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Great power rivalry and the growing need for a coherent US maritime strategy

The mounting challenge of countering great power rivals around the globe is stretching the tactical and strategic capability of the US, limiting the fleet’s effectiveness and placing an increasing burden on allies like Australia. In response, US Navy Commander (Retd) Paul Giarra believes its time for a coherent maritime strategy.

The mounting challenge of countering great power rivals around the globe is stretching the tactical and strategic capability of the US, limiting the fleet’s effectiveness and placing an increasing burden on allies like Australia. In response, US Navy Commander (Retd) Paul Giarra believes its time for a coherent maritime strategy.

Throughout history, no naval force has so effectively and dominantly managed the security and freedom of navigation on the global maritime commons as the US Navy.


Emerging from the Second World War as the premier naval power and surging out the other side of the Cold War victorious it seemed as if none could challenge this unassailable might, driven by a qualitative and quantitative edge. 

Today, as we look not only across the Indo-Pacific but more broadly around the globe, many established and rising powers are expanding the capability and composition of their respective naval forces as tensions continue to mount in the post-COVID world.

The basis of this unprecedented maritime dominance stems back to 1890 and the work of American naval strategist Alfred Thayer Mahan, The Influence of Sea Power upon History, which outlined: "Whether they will or not, Americans must now begin to look outward. The growing production of the country demands it."

This seminal work served to establish the basis of America’s foreign and strategic policy well into the 21st century despite periods of isolation during the First World War and the inter-war years. 

Mahan's thesis stresses the importance of maritime security, freedom of navigation and dominance played in past periods of great power competition, but increasingly today as two great powers stare across the vast expanse of the Indo-Pacific.


One, the incumbent heavyweight champion – the United States, tired and battle-weary from decades of conflict in the Middle East and burdoned by global responsibilities echoing back to its crushing defeat of Imperial Japan during the Second World War – is being circled by the upstart.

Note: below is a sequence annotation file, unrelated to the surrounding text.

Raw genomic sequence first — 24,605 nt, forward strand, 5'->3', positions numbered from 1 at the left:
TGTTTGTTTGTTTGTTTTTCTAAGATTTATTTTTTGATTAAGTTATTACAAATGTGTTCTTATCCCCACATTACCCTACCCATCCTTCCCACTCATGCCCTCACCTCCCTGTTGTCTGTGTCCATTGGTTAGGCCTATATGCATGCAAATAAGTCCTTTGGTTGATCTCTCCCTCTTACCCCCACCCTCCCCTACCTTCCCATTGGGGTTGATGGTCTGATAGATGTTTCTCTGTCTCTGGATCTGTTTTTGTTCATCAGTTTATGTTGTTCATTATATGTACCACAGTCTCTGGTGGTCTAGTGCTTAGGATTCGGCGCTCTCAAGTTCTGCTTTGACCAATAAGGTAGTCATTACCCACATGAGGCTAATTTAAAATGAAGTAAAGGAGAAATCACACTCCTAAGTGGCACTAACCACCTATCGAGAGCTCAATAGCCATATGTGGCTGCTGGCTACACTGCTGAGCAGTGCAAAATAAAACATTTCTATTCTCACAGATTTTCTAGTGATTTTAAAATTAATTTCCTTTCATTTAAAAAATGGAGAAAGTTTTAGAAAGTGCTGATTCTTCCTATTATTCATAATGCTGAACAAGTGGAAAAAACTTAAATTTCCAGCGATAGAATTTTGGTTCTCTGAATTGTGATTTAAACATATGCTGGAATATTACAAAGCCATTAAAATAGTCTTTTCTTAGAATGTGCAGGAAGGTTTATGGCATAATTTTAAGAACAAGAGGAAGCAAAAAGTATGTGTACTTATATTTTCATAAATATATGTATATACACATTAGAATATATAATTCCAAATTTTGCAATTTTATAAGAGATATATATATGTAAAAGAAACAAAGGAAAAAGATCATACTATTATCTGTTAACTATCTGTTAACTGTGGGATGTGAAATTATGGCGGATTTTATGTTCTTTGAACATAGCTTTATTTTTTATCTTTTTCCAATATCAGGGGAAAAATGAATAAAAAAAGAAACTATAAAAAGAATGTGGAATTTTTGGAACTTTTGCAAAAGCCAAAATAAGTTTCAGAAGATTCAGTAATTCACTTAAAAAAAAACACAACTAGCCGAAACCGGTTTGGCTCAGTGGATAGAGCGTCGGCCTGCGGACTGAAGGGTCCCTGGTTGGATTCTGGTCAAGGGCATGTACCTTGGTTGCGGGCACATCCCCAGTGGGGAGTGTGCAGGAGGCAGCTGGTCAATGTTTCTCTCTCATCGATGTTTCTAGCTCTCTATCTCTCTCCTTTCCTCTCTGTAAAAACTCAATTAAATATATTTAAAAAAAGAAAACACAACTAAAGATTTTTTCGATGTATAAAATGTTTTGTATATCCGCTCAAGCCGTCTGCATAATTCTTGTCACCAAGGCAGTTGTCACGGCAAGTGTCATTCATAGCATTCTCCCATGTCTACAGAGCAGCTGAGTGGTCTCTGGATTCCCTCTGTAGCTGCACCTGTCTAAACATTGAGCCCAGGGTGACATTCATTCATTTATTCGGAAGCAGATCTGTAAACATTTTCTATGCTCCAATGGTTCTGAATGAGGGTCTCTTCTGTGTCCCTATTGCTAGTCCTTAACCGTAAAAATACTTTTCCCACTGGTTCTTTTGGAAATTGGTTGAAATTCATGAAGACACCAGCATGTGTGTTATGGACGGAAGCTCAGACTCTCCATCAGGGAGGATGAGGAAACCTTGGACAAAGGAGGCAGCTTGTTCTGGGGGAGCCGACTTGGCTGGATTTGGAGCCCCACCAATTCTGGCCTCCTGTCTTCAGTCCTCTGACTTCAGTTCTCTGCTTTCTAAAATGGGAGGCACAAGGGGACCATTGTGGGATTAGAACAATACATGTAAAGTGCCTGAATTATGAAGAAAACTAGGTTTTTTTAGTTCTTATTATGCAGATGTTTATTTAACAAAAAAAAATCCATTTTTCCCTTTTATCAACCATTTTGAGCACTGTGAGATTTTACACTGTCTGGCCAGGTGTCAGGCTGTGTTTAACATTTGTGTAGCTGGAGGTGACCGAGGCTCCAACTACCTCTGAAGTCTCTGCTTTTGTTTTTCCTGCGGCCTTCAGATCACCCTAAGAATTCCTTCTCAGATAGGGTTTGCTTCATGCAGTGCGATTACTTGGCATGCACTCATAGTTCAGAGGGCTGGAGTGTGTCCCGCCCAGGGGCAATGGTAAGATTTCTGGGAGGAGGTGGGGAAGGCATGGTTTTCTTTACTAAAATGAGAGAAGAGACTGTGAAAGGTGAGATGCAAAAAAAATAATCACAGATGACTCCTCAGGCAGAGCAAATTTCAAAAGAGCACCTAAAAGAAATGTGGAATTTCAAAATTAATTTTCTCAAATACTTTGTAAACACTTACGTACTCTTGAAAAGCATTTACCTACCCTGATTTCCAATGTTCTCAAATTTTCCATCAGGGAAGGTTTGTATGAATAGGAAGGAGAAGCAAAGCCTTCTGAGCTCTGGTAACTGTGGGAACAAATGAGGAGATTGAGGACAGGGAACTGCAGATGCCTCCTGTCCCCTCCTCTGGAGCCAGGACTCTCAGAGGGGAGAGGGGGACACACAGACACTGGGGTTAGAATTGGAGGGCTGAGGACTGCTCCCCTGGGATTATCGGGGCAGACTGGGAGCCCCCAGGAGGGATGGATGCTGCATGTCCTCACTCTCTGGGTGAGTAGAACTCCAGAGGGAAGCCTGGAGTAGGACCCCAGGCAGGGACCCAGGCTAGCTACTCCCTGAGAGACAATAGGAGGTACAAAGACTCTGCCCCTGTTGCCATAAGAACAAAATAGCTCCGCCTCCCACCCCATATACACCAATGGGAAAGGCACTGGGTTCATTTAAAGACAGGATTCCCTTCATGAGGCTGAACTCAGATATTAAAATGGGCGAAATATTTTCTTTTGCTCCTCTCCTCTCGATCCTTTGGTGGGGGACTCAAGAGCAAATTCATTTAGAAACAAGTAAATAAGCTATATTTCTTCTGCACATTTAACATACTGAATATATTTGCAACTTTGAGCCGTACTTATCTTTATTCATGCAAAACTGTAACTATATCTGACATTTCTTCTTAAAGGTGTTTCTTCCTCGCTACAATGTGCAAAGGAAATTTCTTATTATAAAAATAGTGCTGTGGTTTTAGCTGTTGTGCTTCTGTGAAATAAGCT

A rapidly developing and powerful Communist China is seeking to shake off the last vestiges of the 'Century of humiliation' and ascend to its position as the undisputed economic, political and strategic world leader.  

Further challenging the previously unrivalled dominance of the global maritime commons by the US is the resurgence of an increasingly modernised Russian Navy and the proliferation of advanced, increasingly capable weapons systems, once previously only the domain of global powers. 

The US Navy has struggled to cohesively and consistently respond to the myriad emerging challenges, placing ever-growing responsibilities for regional maritime security on key regional allies and partners, including Australia, as the fleet grapples with the impact of budget constraints associated with introducing new fleet units, and ballooning modernisation and sustainment costs. 

Further hindering the capacity of the US Navy is the apparent lack of a cohesive maritime strategy, something retired US Navy officer Commander (Ret’d) Paul Giarra needs to be addressed urgently if the US is to maintain its maritime supremacy. 

Giarra establishes the challenge, stating, "The Navy is having great difficulty producing a coherent maritime strategy, but we have been here before. The strategy process need not be so vexing or difficult — this is terra oblita, not terra incognita.

"Since the German-Italian-Japanese Tripartite Pact, it has been the grand national strategy of the United States to prevent the rise of an inimical hegemon in Eurasia. While there does not appear to be a national consensus on this strategy at the moment, it should be pretty obvious to anyone watching what is going on in Asia that history validates this strategic concept, precisely because history keeps repeating.

"This is what Carl Vinson, Franklin Roosevelt, William Leahy, and Ernest King understood at the outset of the building of their two-ocean Navy. Deploying forward when these Eurasian circumstances pertained — World War II and the Cold War — was enabled by the US Navy being able to bring critical elements of national power to bear across the oceans.

"Since 1940, this has required establishing sea denial and sea control first, and then a lot of 'a ship fighting a fort'—despite the constant misreading of what Nelson and his peers said on the subject. This is the manifestation of the United States’ 'over there' strategic posture."

Budget dictating strategy is nonsensical 

The budgetary challenges facing the US Navy have long been identified and recognised, particularly during the Obama-era where sequestration had a dramatic impact on the capacity of the US Navy to sustain and modernise the fleet, as well as field increasingly costly, next-generation platforms to counter the rising capability of peer and near-peer competitors. 

China's rapid recapitalisation and modernisation has seen the People's Liberation Army-Navy (PLAN) evolve into one of the world's most powerful and modern navies, capable of global reach on an increasing scale, with aircraft carriers, ballistic missile submarines, amphibious warfare ships and next-gen large surface combatants all on the shopping list.

In response, former US defense secretary Dr Mark Esper redoubled calls for more funding to directly support America's naval modernisation.

Esper explained this push, stating, "We will build this fleet in such a way that balances tomorrow’s challenges with today’s readiness needs, and does not create a hollow Navy in the process. To achieve this outcome, we must increase funding for shipbuilding and the readiness that sustains a larger force. Doing this, and finding the money within the Navy budget and elsewhere to make it real, is something both the Navy leadership and I are committed to doing."